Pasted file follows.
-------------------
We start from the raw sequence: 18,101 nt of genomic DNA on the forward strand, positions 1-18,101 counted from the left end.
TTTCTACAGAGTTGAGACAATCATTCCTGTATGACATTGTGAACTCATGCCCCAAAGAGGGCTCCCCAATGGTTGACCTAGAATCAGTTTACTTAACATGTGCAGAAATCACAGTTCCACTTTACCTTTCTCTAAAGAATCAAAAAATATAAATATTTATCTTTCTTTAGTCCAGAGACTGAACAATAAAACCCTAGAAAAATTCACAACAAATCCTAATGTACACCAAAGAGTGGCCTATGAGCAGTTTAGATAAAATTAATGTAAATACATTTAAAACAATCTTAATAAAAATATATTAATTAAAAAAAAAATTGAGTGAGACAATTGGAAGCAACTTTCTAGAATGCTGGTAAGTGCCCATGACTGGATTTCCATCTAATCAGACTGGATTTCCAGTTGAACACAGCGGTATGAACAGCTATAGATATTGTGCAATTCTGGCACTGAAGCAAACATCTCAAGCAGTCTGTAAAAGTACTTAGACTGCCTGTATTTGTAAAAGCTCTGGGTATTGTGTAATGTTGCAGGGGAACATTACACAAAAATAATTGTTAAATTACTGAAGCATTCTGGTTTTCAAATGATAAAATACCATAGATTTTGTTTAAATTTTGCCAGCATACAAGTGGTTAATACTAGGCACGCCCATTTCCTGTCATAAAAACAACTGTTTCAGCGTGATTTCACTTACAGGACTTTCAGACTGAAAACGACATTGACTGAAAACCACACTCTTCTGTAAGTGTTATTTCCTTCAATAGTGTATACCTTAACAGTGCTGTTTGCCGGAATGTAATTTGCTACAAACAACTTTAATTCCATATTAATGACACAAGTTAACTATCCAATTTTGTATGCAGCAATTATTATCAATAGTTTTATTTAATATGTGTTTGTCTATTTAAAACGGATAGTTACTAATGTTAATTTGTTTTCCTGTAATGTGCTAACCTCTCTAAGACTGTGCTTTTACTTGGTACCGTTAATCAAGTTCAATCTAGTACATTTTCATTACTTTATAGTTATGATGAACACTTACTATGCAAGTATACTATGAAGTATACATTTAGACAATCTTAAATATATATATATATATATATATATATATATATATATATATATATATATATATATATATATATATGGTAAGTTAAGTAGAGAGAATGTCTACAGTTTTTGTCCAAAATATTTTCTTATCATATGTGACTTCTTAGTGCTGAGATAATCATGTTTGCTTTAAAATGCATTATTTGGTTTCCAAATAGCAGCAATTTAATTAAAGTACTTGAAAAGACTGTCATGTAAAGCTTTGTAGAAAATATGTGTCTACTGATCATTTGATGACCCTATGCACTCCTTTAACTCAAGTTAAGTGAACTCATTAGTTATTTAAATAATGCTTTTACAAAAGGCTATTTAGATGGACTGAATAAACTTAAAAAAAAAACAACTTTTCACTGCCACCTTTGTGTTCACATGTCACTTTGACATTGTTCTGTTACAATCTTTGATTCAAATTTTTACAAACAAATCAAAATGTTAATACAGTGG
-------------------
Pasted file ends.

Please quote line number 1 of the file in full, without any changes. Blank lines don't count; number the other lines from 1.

We start from the raw sequence: 18,101 nt of genomic DNA on the forward strand, positions 1-18,101 counted from the left end.